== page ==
Bleak winter looms as Russian strikes cripple Ukraine’s power capacity

  • Ukrainians with little or no heat after bombings
  • Temperatures in many areas are already below freezing
  • Residents of Kherson are offered to evacuate to safer regions
  • The security service of Ukraine raids the famous Kyiv monastery

KYIV, Nov 22 (Reuters) – President Volodymyr Zelenskiy appealed to Ukrainians to conserve energy amid relentless Russian strikes that have halved the country’s power capacity, as the United Nations health body warned of a humanitarian disaster in Ukraine this winter. .

Authorities said millions of Ukrainians, including in the capital Kyiv, could face power cuts at least until the end of March because of the missile attacks, which Ukraine’s national grid operator Ukrenergo said had caused “huge” damage.

Temperatures have been unseasonably mild in Ukraine this autumn, but are starting to drop below zero and are expected to drop to -20 Celsius (-4 Fahrenheit) or even lower in some areas during the coming months the winter.

Russia’s attacks on Ukrainian energy facilities follow a series of setbacks on the battlefield that have included the withdrawal of Russian forces from the southern city of Kherson to the eastern bank of the mighty Dnipro river which bisects the country.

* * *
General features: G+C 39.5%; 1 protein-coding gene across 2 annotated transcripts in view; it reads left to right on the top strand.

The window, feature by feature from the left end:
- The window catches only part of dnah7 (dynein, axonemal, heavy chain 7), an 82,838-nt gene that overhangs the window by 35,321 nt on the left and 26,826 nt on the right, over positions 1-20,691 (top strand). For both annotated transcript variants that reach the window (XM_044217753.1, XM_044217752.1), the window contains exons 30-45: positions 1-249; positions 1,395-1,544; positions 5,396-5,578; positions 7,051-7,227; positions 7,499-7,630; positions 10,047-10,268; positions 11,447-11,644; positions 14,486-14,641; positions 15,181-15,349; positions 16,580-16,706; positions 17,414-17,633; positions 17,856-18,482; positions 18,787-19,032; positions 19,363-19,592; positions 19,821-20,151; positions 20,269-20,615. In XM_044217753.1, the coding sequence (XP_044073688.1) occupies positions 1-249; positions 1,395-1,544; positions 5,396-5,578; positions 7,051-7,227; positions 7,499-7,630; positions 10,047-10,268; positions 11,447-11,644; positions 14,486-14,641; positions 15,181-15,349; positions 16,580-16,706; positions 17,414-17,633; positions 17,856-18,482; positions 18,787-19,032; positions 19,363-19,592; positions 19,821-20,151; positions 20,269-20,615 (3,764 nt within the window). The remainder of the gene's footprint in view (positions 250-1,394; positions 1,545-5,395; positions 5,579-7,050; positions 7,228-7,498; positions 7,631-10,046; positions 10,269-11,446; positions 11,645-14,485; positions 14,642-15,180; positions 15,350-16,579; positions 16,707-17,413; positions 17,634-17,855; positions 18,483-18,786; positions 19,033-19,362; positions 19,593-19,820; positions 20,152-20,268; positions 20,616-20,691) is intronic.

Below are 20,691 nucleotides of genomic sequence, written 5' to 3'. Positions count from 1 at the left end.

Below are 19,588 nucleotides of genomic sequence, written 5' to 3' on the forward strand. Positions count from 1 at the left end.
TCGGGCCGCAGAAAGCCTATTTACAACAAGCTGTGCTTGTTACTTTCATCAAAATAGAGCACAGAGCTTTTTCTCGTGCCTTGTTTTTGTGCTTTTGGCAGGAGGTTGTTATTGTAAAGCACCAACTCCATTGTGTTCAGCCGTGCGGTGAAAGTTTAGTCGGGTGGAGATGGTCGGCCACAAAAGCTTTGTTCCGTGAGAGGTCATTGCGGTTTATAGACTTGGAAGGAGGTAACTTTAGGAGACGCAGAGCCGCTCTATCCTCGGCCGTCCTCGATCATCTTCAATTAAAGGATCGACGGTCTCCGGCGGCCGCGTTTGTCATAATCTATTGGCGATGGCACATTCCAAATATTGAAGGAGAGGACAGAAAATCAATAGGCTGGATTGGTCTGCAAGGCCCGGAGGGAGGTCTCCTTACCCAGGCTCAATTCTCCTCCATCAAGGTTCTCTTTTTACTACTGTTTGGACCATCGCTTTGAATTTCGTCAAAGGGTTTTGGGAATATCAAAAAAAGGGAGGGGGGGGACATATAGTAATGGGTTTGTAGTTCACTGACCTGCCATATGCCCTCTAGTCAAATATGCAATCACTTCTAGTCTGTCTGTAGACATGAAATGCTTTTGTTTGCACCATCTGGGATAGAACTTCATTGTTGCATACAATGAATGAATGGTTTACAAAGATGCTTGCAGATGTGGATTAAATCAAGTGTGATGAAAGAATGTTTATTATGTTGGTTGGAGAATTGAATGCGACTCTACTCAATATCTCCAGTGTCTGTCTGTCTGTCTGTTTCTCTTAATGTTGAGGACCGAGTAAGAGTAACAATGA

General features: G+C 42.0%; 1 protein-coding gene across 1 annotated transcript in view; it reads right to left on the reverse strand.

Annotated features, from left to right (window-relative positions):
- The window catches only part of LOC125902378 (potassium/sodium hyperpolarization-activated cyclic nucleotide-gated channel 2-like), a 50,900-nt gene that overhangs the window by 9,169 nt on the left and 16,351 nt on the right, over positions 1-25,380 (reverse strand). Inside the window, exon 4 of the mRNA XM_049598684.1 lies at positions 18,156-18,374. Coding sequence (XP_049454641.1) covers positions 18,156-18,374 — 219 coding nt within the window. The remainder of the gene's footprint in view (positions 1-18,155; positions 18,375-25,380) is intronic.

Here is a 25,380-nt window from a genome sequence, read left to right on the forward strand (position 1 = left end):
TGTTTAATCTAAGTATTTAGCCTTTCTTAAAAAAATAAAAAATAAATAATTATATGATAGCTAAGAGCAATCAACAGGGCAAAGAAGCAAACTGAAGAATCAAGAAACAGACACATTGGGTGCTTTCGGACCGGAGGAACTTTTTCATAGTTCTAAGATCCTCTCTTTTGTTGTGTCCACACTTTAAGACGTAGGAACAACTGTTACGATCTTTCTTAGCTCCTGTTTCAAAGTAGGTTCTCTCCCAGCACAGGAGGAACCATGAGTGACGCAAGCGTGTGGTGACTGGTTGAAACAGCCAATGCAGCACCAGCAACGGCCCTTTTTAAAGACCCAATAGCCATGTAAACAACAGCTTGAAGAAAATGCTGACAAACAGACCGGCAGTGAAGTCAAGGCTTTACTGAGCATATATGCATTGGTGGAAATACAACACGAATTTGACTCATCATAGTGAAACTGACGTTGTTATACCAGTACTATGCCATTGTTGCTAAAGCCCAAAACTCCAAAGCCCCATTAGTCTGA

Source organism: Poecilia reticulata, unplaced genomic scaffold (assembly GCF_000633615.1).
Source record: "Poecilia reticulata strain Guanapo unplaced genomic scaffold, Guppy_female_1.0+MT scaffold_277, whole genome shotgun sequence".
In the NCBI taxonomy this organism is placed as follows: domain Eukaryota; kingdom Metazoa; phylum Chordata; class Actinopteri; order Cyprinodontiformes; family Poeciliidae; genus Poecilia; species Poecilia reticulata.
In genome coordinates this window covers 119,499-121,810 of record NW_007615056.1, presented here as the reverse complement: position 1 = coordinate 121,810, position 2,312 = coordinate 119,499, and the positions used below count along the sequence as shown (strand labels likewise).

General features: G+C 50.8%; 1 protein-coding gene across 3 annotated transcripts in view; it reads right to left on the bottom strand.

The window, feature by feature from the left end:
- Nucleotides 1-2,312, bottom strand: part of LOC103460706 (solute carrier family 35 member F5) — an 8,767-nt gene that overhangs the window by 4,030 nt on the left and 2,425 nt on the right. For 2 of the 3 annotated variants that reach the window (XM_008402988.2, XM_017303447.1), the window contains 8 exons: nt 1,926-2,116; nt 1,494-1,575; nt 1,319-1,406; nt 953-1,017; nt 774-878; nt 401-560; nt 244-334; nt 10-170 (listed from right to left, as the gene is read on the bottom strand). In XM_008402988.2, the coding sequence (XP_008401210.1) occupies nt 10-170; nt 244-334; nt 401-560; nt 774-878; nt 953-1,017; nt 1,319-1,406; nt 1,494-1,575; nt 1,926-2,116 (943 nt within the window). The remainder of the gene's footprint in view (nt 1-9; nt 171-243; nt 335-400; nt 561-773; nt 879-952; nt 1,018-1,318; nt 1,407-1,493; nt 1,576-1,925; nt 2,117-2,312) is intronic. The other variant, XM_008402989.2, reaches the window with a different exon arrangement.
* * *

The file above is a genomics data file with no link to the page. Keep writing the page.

“Saving electricity remains critical,” Prime Minister Denys Shmyhal said on Telegram on Tuesday.

Planned power shutdowns are occurring in all regions, and emergency shutdowns are possible in some situations as frost has set in and electricity use is increasing, he said.

“The systematic damage to our energy system from strikes by Russian terrorists is so significant that all our people and businesses should be considerate and redistribute their use throughout the day,” Zelenskiy said in a nightly video address.

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Ukrenergo chief Volodymyr Kudrytskyi said on Tuesday that almost no thermal or hydroelectric stations had been left unscathed, although he dismissed the need to evacuate civilians.

“We cannot produce as much energy as consumers can use,” Kudrytskyi told a briefing, adding that temperatures are expected to rise again after a short cold spell on Wednesday, providing an opportunity to stabilize the power generation system.

‘DARKEST DAYS’

The World Health Organization (WHO) said hundreds of Ukrainian hospitals and healthcare facilities are short of fuel, water and electricity.

“Ukraine’s health system is facing its darkest days in the war so far. Having suffered more than 700 attacks, it is now also a victim of the energy crisis,” said Hans Kluge, WHO regional director for Europe, in a statement on after visiting Ukraine.

Workers are racing to repair damaged power infrastructure, according to Sergey Kovalenko, head of YASNO, which provides energy for Kyiv.

“Stock up on warm clothes, blankets, think about options that will help you get through a long period,” Kovalenko said.

In a Telegram message to Kherson residents – especially the elderly, women with children and those who are sick or disabled – Deputy Prime Minister Iryna Vereshchuk posted a number of ways residents can express interest in leaving.

“You can be moved for the winter to safer regions of the country,” he wrote.